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Is the Christian View of Sexuality Harmful?

 
Sam Allberry | March 21, 2023

One of the most common and significant charges leveled against the traditional Christian understanding of sexuality and marriage is that it is deeply damaging to individuals. Denying someone’s sexuality is seen as denying who that person really is—telling them to repress something central to their identity and to their ability to flourish. Christians, it is increasingly claimed, are to blame for gay teenagers growing up guilt-ridden and even suicidal.

The Charge against the Christian View

This charge has perhaps been made most forcefully by the author and activist Dan Savage:

“The dehumanizing bigotry set forth from the lips of faithful Christians give your straight children a license to verbally abuse, humiliate, and condemn the gay children they encounter at school. They fill your gay children with suicidal despair. And you have the nerve to ask me to be more careful with my words.” 1

It goes without saying that this is an incredibly serious charge. It is troubling enough that many Christians are beginning to think the traditional understanding must be wrong if it is having this sort of effect on people. Surely anything that results in this kind of self-loathing and despair cannot be the fruit of God’s truth.

Acknowledging the Harm

The first thing to say in response to this is that in recent years there have certainly been instances of young people feeling driven to despair and even suicide who have attributed their distress to pressure from Christian disapproval of same-sex relationships. Young people both inside and outside the church are hurting profoundly on this issue. And who can deny how unspeakably tragic it is that anyone should feel such despair over their own sexuality?

It is not the teaching of Jesus that tells you that life is not worth living if you can’t be fulfilled sexually—that a life without sex is no life at all.

Of all people, we Christians should feel most grief at this, knowing as we do the supreme value that God places on all human life. We should care more than anyone when we hear of young people in such torment—especially those growing up in Christian households and as part of a local church.

We must also recognize that some believers have undoubtedly been abusive in their behavior and language toward gay people, thinking that by being like this they were somehow advancing the cause of Christ. But we must also recognize that such behavior is not itself Christian in any way. It comes not by adhering to the message and example of Jesus but by contradicting it.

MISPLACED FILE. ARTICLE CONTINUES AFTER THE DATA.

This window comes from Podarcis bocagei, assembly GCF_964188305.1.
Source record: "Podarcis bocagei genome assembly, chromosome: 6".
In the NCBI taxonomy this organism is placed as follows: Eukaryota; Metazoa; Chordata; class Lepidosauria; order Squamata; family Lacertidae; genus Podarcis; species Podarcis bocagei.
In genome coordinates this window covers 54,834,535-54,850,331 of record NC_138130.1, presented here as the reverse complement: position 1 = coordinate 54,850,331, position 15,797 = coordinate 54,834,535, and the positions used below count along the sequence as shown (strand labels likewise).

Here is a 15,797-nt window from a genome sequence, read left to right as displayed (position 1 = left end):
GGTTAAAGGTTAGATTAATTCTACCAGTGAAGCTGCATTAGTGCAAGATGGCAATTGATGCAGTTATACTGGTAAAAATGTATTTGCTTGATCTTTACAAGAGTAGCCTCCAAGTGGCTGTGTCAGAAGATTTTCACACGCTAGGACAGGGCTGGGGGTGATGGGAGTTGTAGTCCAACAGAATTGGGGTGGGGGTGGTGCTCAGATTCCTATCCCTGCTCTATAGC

The Truth of the Christian View

But it is not true to say that such personal torment is the inevitable result of traditional biblical teaching on this issue. It is true that the convicting work of the Spirit can be very painful indeed. But though the genuine work of God might take us to such a painful place, it never leaves us there. If we are convicted, it is so that we can be restored. Jesus promises that we will find rest and comfort in him and that “a bruised reed he will not break” (Matthew 11 v 28-29; 12 v 20).

It is not the teaching of Jesus that tells you that life is not worth living if you can’t be fulfilled sexually—that a life without sex is no life at all. It is not biblical Christianity that insists someone’s sexual disposition is so foundational to who they are and that to fail to affirm their particular leaning is therefore to attack who that person is at their core. All this comes not from biblical Christianity but from Western culture’s highly distorted view of what it means to be a human. When an idol fails you, the real culprit turns out to be the person who has urged you to worship it—not the person who has tried to take it away.

A Path to Wholeness Not Harm

The teaching of Jesus does two things: it restricts sex, and it relativizes its importance. Jesus shows us that in its God-given context, the value of sex is far greater than we might have realized—and yet even there it is not ultimate. Sex is a powerful urge, but it is not fundamental to wholeness and human flourishing. Jesus showed that both in his teaching and in his lifestyle. After all, Jesus—the most fully human of all people—remained celibate himself.

Jesus shows us that in its God-given context, the value of sex is far greater than we might have realized—and yet even there it is not ultimate.

The gospel shows us that there is forgiveness for all who have sinned sexually. And the gospel also liberates us from the mindset that sex is intrinsic to human fulfillment. The gospel call that no one need cast all their happiness on their sexual fortunes is not bad news but good news. It is not the path to harm but to wholeness. 

1. Quoted in Justin Lee, Torn: Rescuing the Gospel from the Gays-Vs.-Christians Debate (Jericho Books, 2013), p 5.

 

This is an extract from Is God Anti-Gay? By Sam Allberry. A sensitive exploration of Jesus' teaching on sex and relationships, this book shares how the gospel is good news for everyone, whatever their sexual orientation

Sam Allberry

Sam studied theology at Wycliffe Hall in Oxford and has served on staff at St Ebbe's Church, Oxford, and St Mary's, Maidenhead. He is now pastor at Immanuel Church, Nashville. A popular conference speaker, Sam has written several books, including What God Has To Say About Our Bodies, Why Does God Care Who I Sleep With?, and 7 Myths About Singleness.

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